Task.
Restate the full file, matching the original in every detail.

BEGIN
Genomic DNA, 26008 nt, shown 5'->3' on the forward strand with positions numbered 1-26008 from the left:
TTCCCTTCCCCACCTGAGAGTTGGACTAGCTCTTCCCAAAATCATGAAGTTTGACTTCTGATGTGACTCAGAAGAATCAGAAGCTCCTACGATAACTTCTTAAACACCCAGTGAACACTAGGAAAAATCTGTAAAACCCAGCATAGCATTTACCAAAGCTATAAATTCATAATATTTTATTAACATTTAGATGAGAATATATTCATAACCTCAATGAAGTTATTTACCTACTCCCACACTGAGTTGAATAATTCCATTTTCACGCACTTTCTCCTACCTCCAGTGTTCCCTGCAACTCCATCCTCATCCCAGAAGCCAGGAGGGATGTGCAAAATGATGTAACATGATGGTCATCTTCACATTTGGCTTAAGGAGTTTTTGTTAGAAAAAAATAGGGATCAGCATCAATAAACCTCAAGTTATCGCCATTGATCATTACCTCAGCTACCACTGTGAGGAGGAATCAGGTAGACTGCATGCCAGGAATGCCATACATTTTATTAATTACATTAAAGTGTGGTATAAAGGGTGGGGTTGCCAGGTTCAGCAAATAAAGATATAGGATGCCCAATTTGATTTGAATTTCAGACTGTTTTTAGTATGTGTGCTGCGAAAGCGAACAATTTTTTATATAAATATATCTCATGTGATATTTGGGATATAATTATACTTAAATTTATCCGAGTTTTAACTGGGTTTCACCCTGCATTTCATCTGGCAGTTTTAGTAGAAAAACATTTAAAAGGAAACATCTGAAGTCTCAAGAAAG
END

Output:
Genomic DNA, 26008 nt, shown 5'->3' on the forward strand with positions numbered 1-26008 from the left:
TTCCCTTCCCCACCTGAGAGTTGGACTAGCTCTTCCCAAAATCATGAAGTTTGACTTCTGATGTGACTCAGAAGAATCAGAAGCTCCTACGATAACTTCTTAAACACCCAGTGAACACTAGGAAAAATCTGTAAAACCCAGCATAGCATTTACCAAAGCTATAAATTCATAATATTTTATTAACATTTAGATGAGAATATATTCATAACCTCAATGAAGTTATTTACCTACTCCCACACTGAGTTGAATAATTCCATTTTCACGCACTTTCTCCTACCTCCAGTGTTCCCTGCAACTCCATCCTCATCCCAGAAGCCAGGAGGGATGTGCAAAATGATGTAACATGATGGTCATCTTCACATTTGGCTTAAGGAGTTTTTGTTAGAAAAAAATAGGGATCAGCATCAATAAACCTCAAGTTATCGCCATTGATCATTACCTCAGCTACCACTGTGAGGAGGAATCAGGTAGACTGCATGCCAGGAATGCCATACATTTTATTAATTACATTAAAGTGTGGTATAAAGGGTGGGGTTGCCAGGTTCAGCAAATAAAGATATAGGATGCCCAATTTGATTTGAATTTCAGACTGTTTTTAGTATGTGTGCTGCGAAAGCGAACAATTTTTTATATAAATATATCTCATGTGATATTTGGGATATAATTATACTTAAATTTATCCGAGTTTTAACTGGGTTTCACCCTGCATTTCATCTGGCAGTTTTAGTAGAAAAACATTTAAAAGGAAACATCTGAAGTCTCAAGAAAG